Let’s see an example

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In my case, I have two saved selections for a zipper, and I’d like to create a selection that incorporates both of these at the same time. Hence, select the first channel, then hold down SHIFT+CMD (or SHIFT+CTRL on Windows) to select another channel. Note that the cursor turns into a little plus icon (you’re adding to a selection).

Hey presto, both areas are selected in my main view!

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It gets better: you can also subtract from a selection, by holding down ALT in addition to SHIFT and CMD. So if we’d like to remove a channel from our selection, we’ll hold down SHIFT+CMD+ALT, then click on the undesired channel. Note that the cursor turns into a little x icon (indicating that you’re removing something from your selection).

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And that’s how we deal with multiple selections in Photoshop 🙂





My new HP Z600 Workstation

photo-sep-24-16-22-52I’m as excited as a kid in a candy store – because last Monday my new (old) HP Z600 Workstation has arrived! Built and sold to the government in the summer of 2009 for roughly $5000 (give or take a grand), it came to me via an eBay auction for $171 plus postage some seven years later.

Equipped with two Intel Xeon 5560 processors, no hard drive, 4GB of RAM and only a COA sticker for Windows Vista, I had a little bit of work to do to get it all going:

  • get a USB keyboard
  • get a power cord
  • get a graphics card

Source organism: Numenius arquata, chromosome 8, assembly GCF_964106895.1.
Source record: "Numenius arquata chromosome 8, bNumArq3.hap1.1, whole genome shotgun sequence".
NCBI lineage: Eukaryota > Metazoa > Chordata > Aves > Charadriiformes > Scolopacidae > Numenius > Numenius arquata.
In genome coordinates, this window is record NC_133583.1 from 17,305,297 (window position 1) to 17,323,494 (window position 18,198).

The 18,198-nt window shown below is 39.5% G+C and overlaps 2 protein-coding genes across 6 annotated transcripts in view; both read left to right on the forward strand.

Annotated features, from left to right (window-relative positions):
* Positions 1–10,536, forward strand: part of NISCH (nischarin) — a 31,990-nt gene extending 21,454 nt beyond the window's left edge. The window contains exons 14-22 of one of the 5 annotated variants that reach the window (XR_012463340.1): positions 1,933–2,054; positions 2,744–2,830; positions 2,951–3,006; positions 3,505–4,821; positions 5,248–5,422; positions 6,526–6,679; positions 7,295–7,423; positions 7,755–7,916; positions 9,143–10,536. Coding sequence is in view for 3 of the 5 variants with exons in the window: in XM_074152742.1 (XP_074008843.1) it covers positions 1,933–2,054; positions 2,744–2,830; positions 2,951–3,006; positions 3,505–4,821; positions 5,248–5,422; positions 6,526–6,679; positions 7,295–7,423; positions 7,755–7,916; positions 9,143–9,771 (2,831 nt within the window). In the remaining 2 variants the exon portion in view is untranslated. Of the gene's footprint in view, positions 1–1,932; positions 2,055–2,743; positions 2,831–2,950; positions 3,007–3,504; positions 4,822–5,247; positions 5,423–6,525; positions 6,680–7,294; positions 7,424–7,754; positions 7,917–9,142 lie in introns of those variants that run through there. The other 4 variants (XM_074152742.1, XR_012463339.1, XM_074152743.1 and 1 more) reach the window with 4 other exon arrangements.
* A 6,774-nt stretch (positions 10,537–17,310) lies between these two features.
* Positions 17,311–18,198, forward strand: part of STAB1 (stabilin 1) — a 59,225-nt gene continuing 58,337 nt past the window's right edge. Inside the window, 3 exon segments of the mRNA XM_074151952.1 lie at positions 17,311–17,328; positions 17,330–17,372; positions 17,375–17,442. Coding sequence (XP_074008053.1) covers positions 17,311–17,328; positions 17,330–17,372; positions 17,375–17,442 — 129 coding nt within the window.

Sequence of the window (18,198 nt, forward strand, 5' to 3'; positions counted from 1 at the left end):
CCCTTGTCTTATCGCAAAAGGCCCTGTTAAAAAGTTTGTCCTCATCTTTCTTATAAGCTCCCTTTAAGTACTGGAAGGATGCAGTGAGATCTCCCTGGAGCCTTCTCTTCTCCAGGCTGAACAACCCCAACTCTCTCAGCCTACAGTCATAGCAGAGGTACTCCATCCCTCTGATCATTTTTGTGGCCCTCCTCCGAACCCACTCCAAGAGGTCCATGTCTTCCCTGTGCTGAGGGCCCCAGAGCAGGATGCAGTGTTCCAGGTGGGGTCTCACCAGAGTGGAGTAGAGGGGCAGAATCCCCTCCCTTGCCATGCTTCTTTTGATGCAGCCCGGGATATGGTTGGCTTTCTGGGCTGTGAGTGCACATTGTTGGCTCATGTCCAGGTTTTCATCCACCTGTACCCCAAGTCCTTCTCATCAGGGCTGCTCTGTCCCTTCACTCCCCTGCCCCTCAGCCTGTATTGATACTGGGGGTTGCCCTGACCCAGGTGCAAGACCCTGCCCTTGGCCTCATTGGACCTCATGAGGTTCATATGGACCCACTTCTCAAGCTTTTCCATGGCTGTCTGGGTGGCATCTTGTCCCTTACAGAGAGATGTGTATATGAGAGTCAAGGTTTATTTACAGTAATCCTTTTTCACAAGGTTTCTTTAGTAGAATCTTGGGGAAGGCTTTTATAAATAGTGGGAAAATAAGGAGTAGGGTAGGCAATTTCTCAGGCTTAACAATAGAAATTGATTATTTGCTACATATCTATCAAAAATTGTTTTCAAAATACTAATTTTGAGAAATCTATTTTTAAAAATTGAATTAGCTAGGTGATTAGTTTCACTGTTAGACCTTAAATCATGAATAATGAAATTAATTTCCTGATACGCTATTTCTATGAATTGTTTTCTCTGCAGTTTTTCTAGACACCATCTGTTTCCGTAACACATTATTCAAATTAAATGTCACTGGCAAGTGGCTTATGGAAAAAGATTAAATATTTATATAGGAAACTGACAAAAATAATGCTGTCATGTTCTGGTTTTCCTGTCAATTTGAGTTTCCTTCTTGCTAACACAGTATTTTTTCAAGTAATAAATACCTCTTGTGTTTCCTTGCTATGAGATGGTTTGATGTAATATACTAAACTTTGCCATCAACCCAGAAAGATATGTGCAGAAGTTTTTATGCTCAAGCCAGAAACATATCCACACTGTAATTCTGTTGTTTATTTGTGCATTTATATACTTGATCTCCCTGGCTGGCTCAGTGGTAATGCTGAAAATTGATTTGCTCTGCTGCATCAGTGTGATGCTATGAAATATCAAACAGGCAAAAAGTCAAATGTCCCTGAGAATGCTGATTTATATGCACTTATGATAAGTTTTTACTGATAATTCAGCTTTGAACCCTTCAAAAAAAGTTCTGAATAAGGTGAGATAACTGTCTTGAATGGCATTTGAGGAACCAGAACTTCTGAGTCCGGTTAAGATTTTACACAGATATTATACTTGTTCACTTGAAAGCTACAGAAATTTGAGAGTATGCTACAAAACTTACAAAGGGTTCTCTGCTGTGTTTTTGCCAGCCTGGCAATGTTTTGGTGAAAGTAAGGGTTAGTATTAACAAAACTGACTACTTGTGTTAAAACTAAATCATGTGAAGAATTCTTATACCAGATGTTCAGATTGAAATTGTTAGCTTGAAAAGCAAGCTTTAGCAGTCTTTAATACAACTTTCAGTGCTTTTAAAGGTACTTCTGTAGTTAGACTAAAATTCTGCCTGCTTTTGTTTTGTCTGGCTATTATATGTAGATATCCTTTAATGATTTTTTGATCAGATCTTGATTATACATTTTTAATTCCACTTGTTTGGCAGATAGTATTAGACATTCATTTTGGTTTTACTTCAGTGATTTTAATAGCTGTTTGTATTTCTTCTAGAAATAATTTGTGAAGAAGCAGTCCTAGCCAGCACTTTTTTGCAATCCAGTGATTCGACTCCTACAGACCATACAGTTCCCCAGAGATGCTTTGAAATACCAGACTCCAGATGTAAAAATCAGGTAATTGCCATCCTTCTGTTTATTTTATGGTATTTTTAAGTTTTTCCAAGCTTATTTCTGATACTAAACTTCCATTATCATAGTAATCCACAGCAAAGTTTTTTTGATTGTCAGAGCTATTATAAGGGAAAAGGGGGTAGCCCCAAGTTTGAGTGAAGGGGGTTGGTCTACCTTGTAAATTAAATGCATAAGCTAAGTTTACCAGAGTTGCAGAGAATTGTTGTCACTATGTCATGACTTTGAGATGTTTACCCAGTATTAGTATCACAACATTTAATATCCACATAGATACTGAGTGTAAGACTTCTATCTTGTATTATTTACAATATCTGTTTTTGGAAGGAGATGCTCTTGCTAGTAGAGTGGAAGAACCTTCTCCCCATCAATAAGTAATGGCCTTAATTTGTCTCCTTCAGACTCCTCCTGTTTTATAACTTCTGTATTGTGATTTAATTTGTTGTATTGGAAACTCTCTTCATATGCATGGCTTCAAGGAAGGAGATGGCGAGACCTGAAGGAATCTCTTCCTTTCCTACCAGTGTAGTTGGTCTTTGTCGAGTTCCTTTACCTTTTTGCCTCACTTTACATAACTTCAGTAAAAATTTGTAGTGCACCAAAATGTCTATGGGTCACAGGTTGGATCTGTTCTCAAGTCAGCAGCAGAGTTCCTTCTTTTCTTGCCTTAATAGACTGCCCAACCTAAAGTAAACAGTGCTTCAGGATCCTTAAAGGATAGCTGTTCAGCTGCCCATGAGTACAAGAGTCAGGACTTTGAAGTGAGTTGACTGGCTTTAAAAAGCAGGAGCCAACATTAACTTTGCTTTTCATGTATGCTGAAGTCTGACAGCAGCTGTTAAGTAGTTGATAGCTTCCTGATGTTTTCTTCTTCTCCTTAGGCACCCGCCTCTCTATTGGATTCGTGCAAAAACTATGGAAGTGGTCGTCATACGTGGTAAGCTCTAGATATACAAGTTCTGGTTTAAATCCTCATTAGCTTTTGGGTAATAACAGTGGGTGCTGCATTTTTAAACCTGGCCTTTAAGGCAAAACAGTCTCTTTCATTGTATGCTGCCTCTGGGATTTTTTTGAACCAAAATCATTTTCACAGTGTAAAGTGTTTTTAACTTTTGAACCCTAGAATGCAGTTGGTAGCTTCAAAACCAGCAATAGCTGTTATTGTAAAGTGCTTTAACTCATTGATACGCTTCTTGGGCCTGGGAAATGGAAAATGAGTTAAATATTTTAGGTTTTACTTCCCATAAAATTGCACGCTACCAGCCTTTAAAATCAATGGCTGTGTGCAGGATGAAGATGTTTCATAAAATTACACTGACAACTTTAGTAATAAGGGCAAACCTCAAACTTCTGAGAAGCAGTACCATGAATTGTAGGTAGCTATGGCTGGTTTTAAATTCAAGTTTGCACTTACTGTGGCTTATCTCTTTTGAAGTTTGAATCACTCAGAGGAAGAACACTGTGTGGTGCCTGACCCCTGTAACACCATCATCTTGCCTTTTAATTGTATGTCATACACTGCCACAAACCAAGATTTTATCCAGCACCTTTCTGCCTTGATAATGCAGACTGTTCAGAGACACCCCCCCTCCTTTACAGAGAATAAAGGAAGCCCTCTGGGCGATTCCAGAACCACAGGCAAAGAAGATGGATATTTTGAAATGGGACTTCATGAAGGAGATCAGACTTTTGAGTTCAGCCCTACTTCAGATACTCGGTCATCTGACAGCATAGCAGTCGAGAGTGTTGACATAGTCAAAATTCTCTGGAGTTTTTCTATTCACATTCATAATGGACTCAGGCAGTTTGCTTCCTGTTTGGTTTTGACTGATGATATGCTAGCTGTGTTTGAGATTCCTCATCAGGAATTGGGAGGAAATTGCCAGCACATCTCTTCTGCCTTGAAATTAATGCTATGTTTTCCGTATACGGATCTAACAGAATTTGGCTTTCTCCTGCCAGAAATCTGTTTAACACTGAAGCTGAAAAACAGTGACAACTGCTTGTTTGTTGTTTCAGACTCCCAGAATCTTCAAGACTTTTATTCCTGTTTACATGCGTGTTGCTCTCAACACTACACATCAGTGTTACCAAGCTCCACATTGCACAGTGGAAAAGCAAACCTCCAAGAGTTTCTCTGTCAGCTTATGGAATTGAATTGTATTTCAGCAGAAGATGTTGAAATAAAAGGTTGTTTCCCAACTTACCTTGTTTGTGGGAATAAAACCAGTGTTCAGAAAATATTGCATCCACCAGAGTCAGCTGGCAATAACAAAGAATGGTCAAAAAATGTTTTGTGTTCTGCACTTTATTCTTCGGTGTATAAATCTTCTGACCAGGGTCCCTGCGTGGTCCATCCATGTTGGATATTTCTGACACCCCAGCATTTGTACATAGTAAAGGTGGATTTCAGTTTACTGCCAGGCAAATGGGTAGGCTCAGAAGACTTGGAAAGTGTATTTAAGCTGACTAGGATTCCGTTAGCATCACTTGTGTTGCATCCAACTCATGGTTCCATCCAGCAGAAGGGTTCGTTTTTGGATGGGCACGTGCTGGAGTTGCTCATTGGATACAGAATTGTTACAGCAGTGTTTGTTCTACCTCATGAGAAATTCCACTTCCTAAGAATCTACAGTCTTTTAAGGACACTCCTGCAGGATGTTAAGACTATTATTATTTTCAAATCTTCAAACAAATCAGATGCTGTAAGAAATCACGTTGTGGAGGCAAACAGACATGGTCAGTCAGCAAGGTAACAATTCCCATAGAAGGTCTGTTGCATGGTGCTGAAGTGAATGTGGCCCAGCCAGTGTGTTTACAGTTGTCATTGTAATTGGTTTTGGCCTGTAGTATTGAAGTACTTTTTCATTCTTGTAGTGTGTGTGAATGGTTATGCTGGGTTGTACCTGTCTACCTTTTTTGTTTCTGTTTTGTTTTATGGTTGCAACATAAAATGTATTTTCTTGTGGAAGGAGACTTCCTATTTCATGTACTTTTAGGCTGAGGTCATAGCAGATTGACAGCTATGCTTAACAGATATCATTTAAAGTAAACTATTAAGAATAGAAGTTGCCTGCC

• perhaps grab some more RAM
  • find a network cable
  • download a copy of Windows Vista (not easy to find in 2016)

I wanted to use this machine for 3D rendering in both Carrara and DAZ Studio, so for the latter I decided to buy an NVIDIA GTX 970 graphics card. I had to do a few internal modifications to the machine to make it work – but work it does, and it was a lot of fun to get this rig going.

Without further ado, here’s my Z600 story.

Continue reading My new HP Z600 Workstation





How to create a Smart Prop in Poser

Yesterday I’ve written about how to create a Smart Prop in DAZ Studio, and today we’ll learn how to do it in Poser.

The principle is the same: model your 3D object as you wish, then import it – or load and create a primitive in Poser. I’ll do the latter and give Andy some exciting earrings (even though he doesn’t have ears).

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As you’ve guessed it, these are just two sphere primitives. Poser can’t create its own, but you can load a variety from the library under Props – Primitives. I’ve scaled them and moved them into place. Continue reading How to create a Smart Prop in Poser





How to create a Smart Prop in DAZ Studio

Smart Props are little items of geometry that can follow another object without the need to be completely rigged – unlike conforming clothes, which need to have the same skeleton and rigging as the parent figure.

Smart Props are great for things like jewellery and other ancillary items. Let’s see how we can create one in DAZ Studio.

Continue reading How to create a Smart Prop in DAZ Studio





Where are the HDRI images stored in KeyShot

keyshot-logoKeyShot comes with several pre-installed environments, based on HDRI images. We can use them in other applications too, if we know where to look for them.

On a Mac, the KeyShot5 HDRI images are stored here:

  • /Library/Application Support/KeyShot5/Environments

To navigate there, hit the Go option in your Finder, while holding down the OPTION / CMD key. This will bring up the Library option.

You can find your current path to those images, or even change it under Preferences – Folders:

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I don’t have the Windows version, but if you know it, leave it in the comments below.





How to create Poser Companion Files in DAZ Studio

screen-shot-2016-09-08-at-16-47-21When the Genesis figure was released in 2011, it was not natively compatible with Poser and only worked in DAZ Studio.